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Moonspell - Wolfheart CD (album) cover




Tech/Extreme Prog Metal

3.87 | 57 ratings

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5 stars Wolfheart is easily one of my favourite records of all time. It has anything I would expect from a great metal album. It has a lot of diversity. It has an intense and coherent atmosphere. It has interesting lyrics that fit to the concept of the music and artwork. It has many catchy moments but also some more progressive and epic tracks. It has aged well and grows on you every time you try it out once again. It has its own unique charm and doesn't sound too much like anyone else.

Wolfheart has also been a revolutionary album being one of the first extreme metal records coming from Southern Europe. The band is right to be proud to come from a country where metal music isn't as popular as in Central and Northern Europe and they don't hesitate to perform parts of several songs in Portuguese. They also use a few folk instruments which give an epic touch to this debut record without sounding too soft and sweet. On the other hand, there is a big gothic influence in this record concerning the bleak atmosphere and the dark lyrics. Many people consider this album as a black metal record but this style is only one of several subtle elements and influences among others. The band mixes energy and majesty in a unique way without forgetting about originality.

Every song is worth to be listened to and there is no single filler on here. The harmonic and epic introduction to the great opening epic "Wolfshade (A Werewolf Masquerade)" immediately drowns us into a mysterious atmosphere and digs us deeper into a bleak majesty when the dark lyrics kick off. The keyboards and choirs may sound a little bit artificial as the band lacked of budget but this gives an undeniable charm to the record and makes it sound more underground and mysterious. In the first track the band already proves all of their talent. The singer switches from dark shrieks to low melodic clean vocals. The track has some chilling moments that focus on decent keyboard melodies, harmonic guitar passages and a surprisingly audible bass guitar line. On the other side, there are also more rhythm orientated mid tempo passages and a floating progressive bridge. Everything underlines the focus on a dark and addicting atmosphere and sounds very coherent. That's only what I say about the first track but I could continue like this for every other song on the record.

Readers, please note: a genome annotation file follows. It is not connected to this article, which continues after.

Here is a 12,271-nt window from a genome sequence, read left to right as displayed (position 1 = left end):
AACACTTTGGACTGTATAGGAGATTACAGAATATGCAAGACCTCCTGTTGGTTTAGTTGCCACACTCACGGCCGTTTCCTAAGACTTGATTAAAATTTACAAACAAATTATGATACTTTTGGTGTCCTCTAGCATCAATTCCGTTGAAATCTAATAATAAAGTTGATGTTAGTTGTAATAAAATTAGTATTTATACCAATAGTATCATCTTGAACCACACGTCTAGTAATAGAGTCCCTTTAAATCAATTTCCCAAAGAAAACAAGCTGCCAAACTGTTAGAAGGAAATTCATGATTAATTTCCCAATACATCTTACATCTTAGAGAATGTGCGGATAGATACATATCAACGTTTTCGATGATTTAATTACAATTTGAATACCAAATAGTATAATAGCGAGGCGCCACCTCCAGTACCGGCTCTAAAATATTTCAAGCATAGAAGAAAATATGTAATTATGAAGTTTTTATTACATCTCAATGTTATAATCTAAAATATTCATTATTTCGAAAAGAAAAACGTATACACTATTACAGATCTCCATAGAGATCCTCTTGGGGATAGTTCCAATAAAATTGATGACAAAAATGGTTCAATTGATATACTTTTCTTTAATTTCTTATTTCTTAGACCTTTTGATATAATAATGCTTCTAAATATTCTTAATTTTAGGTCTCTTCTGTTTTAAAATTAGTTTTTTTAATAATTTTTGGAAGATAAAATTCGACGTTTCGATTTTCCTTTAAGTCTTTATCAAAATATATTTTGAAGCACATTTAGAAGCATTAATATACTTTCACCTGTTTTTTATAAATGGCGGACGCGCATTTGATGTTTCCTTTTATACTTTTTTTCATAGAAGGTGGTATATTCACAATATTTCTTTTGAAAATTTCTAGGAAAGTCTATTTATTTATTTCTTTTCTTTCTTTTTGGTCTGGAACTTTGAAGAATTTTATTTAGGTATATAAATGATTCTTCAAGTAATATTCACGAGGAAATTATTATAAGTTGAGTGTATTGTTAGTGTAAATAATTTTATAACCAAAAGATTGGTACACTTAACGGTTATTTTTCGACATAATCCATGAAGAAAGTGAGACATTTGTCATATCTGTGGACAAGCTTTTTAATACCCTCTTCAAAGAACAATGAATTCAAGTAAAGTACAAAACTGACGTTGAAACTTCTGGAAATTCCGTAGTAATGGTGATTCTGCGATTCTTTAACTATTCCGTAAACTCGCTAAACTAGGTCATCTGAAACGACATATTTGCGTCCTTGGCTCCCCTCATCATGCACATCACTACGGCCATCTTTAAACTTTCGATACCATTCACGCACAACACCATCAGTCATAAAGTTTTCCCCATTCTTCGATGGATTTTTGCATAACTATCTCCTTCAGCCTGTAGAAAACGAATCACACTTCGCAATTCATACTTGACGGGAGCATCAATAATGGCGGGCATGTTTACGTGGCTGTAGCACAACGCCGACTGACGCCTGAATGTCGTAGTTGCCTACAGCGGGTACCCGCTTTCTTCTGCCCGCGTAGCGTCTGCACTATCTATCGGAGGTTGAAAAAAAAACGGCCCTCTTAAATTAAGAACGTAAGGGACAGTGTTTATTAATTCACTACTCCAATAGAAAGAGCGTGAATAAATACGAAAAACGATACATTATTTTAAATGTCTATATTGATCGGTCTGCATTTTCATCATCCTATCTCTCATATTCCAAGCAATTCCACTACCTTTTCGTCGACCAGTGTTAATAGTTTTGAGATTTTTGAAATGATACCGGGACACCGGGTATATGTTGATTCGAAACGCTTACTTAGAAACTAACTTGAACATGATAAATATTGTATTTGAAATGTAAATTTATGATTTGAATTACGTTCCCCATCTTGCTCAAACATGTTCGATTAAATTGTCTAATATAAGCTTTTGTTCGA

There are many magic moments on this album. "Trebaruna" is an amazingly hypnotizing folk track and pleases me at least ten times more than anything most of the so-called modern folk bands from Northern Europe use to play. I mean those guys here come from Portugal and perform dark folk beats as if they have grown up with Viking history and Scandinavian folk tales. The great bonus track "Ataegina" has some great Lusitanian folk elements and is able to mix happy and positive chants with mysterious folk sounds and dark riffs. Who needs Eluveitie now? The female shrieks in the end of "Vampiria" give me goose bumps every time I listen to them once again and are an unforgettable moment in metal history. The Portuguese chorus of the addicting "Alma Mater" is not only catchy as hell but also a true statement by the band.

There are so many whining people that claim that the eighties were such a great decade while the nineties were the downfall of metal music. Every time I listen to Moonspell's "Wolfheart", Amorphis' "Tales From The Thousand Lakes" or Therion's "Theli" I realize that this is not true and that the nineties even seem to have the greater gems. This is one of them and a definite must have for any metal fan of any genre.

Originally published on on August 25th of the year 2011.

kluseba | 5/5 |


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